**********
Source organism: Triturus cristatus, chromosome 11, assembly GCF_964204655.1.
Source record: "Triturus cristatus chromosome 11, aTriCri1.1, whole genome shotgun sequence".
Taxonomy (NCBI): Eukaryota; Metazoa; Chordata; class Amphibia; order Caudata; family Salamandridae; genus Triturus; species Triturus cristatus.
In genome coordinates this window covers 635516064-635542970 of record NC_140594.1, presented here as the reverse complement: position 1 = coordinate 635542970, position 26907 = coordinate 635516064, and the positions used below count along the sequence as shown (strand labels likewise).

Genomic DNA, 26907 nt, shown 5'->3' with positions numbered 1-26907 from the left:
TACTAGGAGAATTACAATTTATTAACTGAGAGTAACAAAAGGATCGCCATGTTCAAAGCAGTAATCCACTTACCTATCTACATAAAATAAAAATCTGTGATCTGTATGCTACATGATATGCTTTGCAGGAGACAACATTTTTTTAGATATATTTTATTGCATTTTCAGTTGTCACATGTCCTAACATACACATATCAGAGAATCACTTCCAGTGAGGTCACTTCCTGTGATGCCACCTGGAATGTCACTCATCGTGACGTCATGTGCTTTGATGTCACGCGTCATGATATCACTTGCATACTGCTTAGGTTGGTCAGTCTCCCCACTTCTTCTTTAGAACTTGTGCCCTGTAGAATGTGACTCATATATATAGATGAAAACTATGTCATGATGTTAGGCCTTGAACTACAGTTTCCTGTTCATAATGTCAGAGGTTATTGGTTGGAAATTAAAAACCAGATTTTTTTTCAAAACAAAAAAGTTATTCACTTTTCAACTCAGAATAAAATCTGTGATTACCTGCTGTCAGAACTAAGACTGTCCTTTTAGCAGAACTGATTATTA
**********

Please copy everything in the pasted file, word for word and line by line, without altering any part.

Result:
Source organism: Triturus cristatus, chromosome 11, assembly GCF_964204655.1.
Source record: "Triturus cristatus chromosome 11, aTriCri1.1, whole genome shotgun sequence".
Taxonomy (NCBI): Eukaryota; Metazoa; Chordata; class Amphibia; order Caudata; family Salamandridae; genus Triturus; species Triturus cristatus.
In genome coordinates this window covers 635516064-635542970 of record NC_140594.1, presented here as the reverse complement: position 1 = coordinate 635542970, position 26907 = coordinate 635516064, and the positions used below count along the sequence as shown (strand labels likewise).

Genomic DNA, 26907 nt, shown 5'->3' with positions numbered 1-26907 from the left:
TACTAGGAGAATTACAATTTATTAACTGAGAGTAACAAAAGGATCGCCATGTTCAAAGCAGTAATCCACTTACCTATCTACATAAAATAAAAATCTGTGATCTGTATGCTACATGATATGCTTTGCAGGAGACAACATTTTTTTAGATATATTTTATTGCATTTTCAGTTGTCACATGTCCTAACATACACATATCAGAGAATCACTTCCAGTGAGGTCACTTCCTGTGATGCCACCTGGAATGTCACTCATCGTGACGTCATGTGCTTTGATGTCACGCGTCATGATATCACTTGCATACTGCTTAGGTTGGTCAGTCTCCCCACTTCTTCTTTAGAACTTGTGCCCTGTAGAATGTGACTCATATATATAGATGAAAACTATGTCATGATGTTAGGCCTTGAACTACAGTTTCCTGTTCATAATGTCAGAGGTTATTGGTTGGAAATTAAAAACCAGATTTTTTTTCAAAACAAAAAAGTTATTCACTTTTCAACTCAGAATAAAATCTGTGATTACCTGCTGTCAGAACTAAGACTGTCCTTTTAGCAGAACTGATTATTA